These facts about Sweden are some of the most interesting Sweden facts for kids out there! From Sweden’s main sports to its highly developed welfare system to its famous boiled potatoes and Swedish meatballs, there’s a whole range of interesting facts about Sweden – it was hard just to pick just 57!
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Sweden Fact File
These facts about Sweden cover its position in regard to Northern and Eastern Europe, its political structure and the government, its currency, and other important facts about the Swedish economy and lifestyle.
1. Sweden is officially called the Kingdom of Sweden (Konungariket Sverige). It is one of the Nordic countries in Northern Europe and one of three Scandinavian countries alongside Norway and Denmark. It is sometimes included in its Scandinavian counterparts, Finland, Iceland, and the Faroe Islands aren’t officially part of Scandinavia.
2. The official language of Sweden is Swedish. There are several official minority languages: Sámi, Finnish, Meänkieli, Romani, and Yiddish. Most people in Modern Sweden also speak English.
3. Sweden is the third-largest country in the European Union and the fifth largest country in Europe.
4. Though they are in the EU, Sweden still uses its own currency, the Swedish Krona, after the Swedish people rejected the euro in a referendum. Ten Swedish kronor (the correct plural) come to about 80 British pence or 95 Euro cents.
5. The Swedish government is a unitary parliamentary constitutional monarchy. This means that they have both elected officials and a monarchy and a constitution. The current Prime Minister is Magdalena Andersson, and the current monarch is King Carl XVI Gustaf.
6. The Swedish king isn’t the only Swedish Royalty Sweden is known for! His previous heir was his son, Prince Carl Phillip. Since then, though, the law has changed to absolute primogeniture – that the first child would inherit the throne regardless of gender. Sweden was the first country in Western Europe and one of the first in the western world to do so. Since then, Crown Princess Victoria has been in line to be the first Swedish Queen Regnant since 1720.
7. The Swedish government recalculates its approach often, and elections take place every four years. There are two branches of politics: the Prime Minister’s government (the highest executive authority) and the Riksdag (the legislative branch, currently represented by Speaker Andreas Norlén). At the same time, the monarchy is a largely symbolic and representative role.
8. Sweden is fifth place in the world’s longest life expectancies. The median expectancy for men is 81.3 years, and for women, 84.7 years.
9. Sweden brings in a lot of coffee, tea, fish, and fruit, and its leading supplier is Germany, followed by the Netherlands, then another Scandinavian country, Norway.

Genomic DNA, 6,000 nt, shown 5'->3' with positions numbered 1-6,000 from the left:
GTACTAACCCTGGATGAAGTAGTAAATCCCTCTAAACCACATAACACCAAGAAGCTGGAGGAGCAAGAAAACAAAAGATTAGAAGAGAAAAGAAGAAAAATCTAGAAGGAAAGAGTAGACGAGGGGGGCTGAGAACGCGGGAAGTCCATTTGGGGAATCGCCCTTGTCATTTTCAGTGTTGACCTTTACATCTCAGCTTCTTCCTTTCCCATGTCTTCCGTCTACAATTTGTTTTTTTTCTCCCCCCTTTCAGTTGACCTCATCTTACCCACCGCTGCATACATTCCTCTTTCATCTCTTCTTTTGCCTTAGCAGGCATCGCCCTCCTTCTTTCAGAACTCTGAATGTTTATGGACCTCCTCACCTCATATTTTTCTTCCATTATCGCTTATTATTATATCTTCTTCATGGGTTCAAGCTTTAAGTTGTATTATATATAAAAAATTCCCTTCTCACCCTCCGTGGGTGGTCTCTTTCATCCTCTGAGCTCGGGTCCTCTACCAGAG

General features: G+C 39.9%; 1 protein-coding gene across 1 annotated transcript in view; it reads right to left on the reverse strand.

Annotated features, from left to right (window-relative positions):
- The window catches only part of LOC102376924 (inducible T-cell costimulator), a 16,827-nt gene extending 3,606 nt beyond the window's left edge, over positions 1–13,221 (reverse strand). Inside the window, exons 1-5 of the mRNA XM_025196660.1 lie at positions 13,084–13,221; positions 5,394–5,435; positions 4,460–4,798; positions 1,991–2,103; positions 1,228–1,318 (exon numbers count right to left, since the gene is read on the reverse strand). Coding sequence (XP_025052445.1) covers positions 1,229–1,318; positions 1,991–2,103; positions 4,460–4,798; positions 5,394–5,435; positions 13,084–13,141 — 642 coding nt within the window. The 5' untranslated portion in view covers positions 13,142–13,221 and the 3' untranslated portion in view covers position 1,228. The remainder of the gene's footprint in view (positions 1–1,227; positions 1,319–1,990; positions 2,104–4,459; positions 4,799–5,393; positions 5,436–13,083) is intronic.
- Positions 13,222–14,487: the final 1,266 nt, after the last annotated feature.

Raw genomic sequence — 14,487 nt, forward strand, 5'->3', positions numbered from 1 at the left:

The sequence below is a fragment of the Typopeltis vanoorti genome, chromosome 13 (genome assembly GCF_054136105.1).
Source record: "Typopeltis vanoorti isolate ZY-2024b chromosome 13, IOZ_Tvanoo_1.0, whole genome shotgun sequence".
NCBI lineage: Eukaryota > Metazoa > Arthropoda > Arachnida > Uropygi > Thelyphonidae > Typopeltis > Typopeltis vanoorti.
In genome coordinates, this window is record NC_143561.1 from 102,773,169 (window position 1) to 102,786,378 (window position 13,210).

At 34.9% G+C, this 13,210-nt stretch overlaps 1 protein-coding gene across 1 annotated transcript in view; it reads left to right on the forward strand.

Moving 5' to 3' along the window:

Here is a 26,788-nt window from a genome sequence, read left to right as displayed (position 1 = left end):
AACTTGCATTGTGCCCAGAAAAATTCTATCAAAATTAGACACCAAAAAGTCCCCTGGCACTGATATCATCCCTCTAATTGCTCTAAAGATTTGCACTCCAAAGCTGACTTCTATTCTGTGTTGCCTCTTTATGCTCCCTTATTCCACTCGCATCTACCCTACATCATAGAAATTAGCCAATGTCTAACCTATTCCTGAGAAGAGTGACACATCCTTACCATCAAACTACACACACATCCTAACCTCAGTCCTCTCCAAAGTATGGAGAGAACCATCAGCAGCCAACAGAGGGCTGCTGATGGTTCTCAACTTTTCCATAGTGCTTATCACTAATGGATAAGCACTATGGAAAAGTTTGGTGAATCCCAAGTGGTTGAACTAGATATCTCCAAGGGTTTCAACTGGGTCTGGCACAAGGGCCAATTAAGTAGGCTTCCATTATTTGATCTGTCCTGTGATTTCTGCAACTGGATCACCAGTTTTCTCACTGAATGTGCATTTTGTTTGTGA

10. The Swedish passport is grouped among the second most powerful globally compared to other countries! A Swedish person with a passport can enter 116 world countries without a visa, 43 where they can get a visa on arrival, and only 38 where they need a visa in advance.
11. Sweden is one of the countries surrounding the Baltic Sea with its land area. The sea has been a very important trading route throughout Swedish history.
12. The capital city of Sweden is Stockholm.
13. Sweden is home to a large Jewish community, which is why one of its minority languages is Yiddish. There are around 25,000 registered Jewish people in Sweden at present.
14. Swedish employees are very well treated! They get mandatory benefits like health insurance, pensions, parental insurance, etc.
15. Sweden’s population is officially around 60% members of the Church of Sweden (an evangelical Lutheran branch of Christianity, 8.5% with any other religion (including other kinds of Christianity as well as Islam, Judaism, and others, and the rest with no identified or specified religion. Though most people are registered with the Church of Sweden, actual attendance reflects much lower actual activity.
Fun Facts About Sweden for Kids – The Swedish Government, European Union and More!
These are some fun facts about Sweden that are a little off the beaten path! You’ll love what we have to show you, from food to fun in these amazing Sweden facts.
16. A model of the solar system Sweden holds is the world’s largest scale model of its kind! It’s at a scale of 1:20 million. The sun is represented by the Avicii Arena (previously the Globe Arena), and the rest of the planets can be found around Stockholm.
17. A world-renowned Swedish delicacy is the warm cinnamon roll! We have the Swedes to thank for what they call kanelbulle, and they celebrate Cinnamon Roll Day every October 4th.
18. The Swedish love potatoes! They’re all over Swedish cuisine: boiled potatoes, mashed potatoes, and potatoes in a stew. Freshly boiled potatoes are sometimes eaten straight out of the fridge as a snack!
19. The Swedish House Mafia is a supergroup (also known as “the Swedes”) that has been well-known worldwide since its start in 2008.
20. The Swedish drink a lot of fizzy drinks, but they do so responsibly! Recently, producers of each soft drink brand combined in a promise to produce only bottles made from 100% recycled material – including Coca Cola!